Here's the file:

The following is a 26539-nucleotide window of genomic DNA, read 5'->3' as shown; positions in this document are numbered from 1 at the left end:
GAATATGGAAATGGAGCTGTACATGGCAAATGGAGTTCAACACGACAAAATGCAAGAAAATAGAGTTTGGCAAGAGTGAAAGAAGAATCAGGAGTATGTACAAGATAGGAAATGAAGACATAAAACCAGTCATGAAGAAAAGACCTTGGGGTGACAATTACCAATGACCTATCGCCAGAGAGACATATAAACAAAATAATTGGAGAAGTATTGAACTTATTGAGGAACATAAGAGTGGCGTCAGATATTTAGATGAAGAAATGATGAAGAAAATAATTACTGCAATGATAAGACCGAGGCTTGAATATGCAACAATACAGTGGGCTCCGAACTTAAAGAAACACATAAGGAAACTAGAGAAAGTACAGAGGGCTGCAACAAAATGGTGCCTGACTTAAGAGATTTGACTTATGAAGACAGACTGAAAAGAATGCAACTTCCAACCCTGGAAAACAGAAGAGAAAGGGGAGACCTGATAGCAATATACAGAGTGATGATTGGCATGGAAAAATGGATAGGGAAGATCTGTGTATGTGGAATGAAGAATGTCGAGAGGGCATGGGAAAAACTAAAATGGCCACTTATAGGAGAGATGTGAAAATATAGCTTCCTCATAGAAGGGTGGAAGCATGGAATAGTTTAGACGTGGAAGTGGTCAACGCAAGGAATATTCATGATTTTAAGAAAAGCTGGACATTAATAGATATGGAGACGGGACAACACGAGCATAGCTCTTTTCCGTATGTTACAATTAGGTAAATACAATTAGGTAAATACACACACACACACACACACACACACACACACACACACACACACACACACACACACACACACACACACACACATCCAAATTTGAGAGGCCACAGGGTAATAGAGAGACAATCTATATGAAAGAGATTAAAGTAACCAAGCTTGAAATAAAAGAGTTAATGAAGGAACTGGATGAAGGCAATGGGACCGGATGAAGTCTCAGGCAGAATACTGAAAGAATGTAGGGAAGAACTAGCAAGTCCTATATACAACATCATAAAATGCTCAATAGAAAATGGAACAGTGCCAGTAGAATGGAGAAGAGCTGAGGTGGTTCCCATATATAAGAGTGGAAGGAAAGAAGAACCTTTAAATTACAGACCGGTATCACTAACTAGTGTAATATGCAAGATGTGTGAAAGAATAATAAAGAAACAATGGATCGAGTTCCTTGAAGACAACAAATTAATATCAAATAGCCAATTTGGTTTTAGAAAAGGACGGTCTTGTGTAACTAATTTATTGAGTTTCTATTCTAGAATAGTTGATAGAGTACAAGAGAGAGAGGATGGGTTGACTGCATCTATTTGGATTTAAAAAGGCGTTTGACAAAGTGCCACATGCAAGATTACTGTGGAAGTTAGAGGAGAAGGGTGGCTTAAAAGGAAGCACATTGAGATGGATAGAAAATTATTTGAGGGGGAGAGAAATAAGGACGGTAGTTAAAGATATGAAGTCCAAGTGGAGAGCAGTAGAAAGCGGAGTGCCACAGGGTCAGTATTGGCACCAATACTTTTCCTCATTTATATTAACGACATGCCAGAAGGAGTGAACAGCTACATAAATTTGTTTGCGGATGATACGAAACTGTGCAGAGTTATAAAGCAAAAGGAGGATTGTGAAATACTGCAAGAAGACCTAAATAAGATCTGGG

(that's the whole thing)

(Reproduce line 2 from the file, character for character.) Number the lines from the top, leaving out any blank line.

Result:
GAATATGGAAATGGAGCTGTACATGGCAAATGGAGTTCAACACGACAAAATGCAAGAAAATAGAGTTTGGCAAGAGTGAAAGAAGAATCAGGAGTATGTACAAGATAGGAAATGAAGACATAAAACCAGTCATGAAGAAAAGACCTTGGGGTGACAATTACCAATGACCTATCGCCAGAGAGACATATAAACAAAATAATTGGAGAAGTATTGAACTTATTGAGGAACATAAGAGTGGCGTCAGATATTTAGATGAAGAAATGATGAAGAAAATAATTACTGCAATGATAAGACCGAGGCTTGAATATGCAACAATACAGTGGGCTCCGAACTTAAAGAAACACATAAGGAAACTAGAGAAAGTACAGAGGGCTGCAACAAAATGGTGCCTGACTTAAGAGATTTGACTTATGAAGACAGACTGAAAAGAATGCAACTTCCAACCCTGGAAAACAGAAGAGAAAGGGGAGACCTGATAGCAATATACAGAGTGATGATTGGCATGGAAAAATGGATAGGGAAGATCTGTGTATGTGGAATGAAGAATGTCGAGAGGGCATGGGAAAAACTAAAATGGCCACTTATAGGAGAGATGTGAAAATATAGCTTCCTCATAGAAGGGTGGAAGCATGGAATAGTTTAGACGTGGAAGTGGTCAACGCAAGGAATATTCATGATTTTAAGAAAAGCTGGACATTAATAGATATGGAGACGGGACAACACGAGCATAGCTCTTTTCCGTATGTTACAATTAGGTAAATACAATTAGGTAAATACACACACACACACACACACACACACACACACACACACACACACACACACACACACACACACACACACACACATCCAAATTTGAGAGGCCACAGGGTAATAGAGAGACAATCTATATGAAAGAGATTAAAGTAACCAAGCTTGAAATAAAAGAGTTAATGAAGGAACTGGATGAAGGCAATGGGACCGGATGAAGTCTCAGGCAGAATACTGAAAGAATGTAGGGAAGAACTAGCAAGTCCTATATACAACATCATAAAATGCTCAATAGAAAATGGAACAGTGCCAGTAGAATGGAGAAGAGCTGAGGTGGTTCCCATATATAAGAGTGGAAGGAAAGAAGAACCTTTAAATTACAGACCGGTATCACTAACTAGTGTAATATGCAAGATGTGTGAAAGAATAATAAAGAAACAATGGATCGAGTTCCTTGAAGACAACAAATTAATATCAAATAGCCAATTTGGTTTTAGAAAAGGACGGTCTTGTGTAACTAATTTATTGAGTTTCTATTCTAGAATAGTTGATAGAGTACAAGAGAGAGAGGATGGGTTGACTGCATCTATTTGGATTTAAAAAGGCGTTTGACAAAGTGCCACATGCAAGATTACTGTGGAAGTTAGAGGAGAAGGGTGGCTTAAAAGGAAGCACATTGAGATGGATAGAAAATTATTTGAGGGGGAGAGAAATAAGGACGGTAGTTAAAGATATGAAGTCCAAGTGGAGAGCAGTAGAAAGCGGAGTGCCACAGGGTCAGTATTGGCACCAATACTTTTCCTCATTTATATTAACGACATGCCAGAAGGAGTGAACAGCTACATAAATTTGTTTGCGGATGATACGAAACTGTGCAGAGTTATAAAGCAAAAGGAGGATTGTGAAATACTGCAAGAAGACCTAAATAAGATCTGGG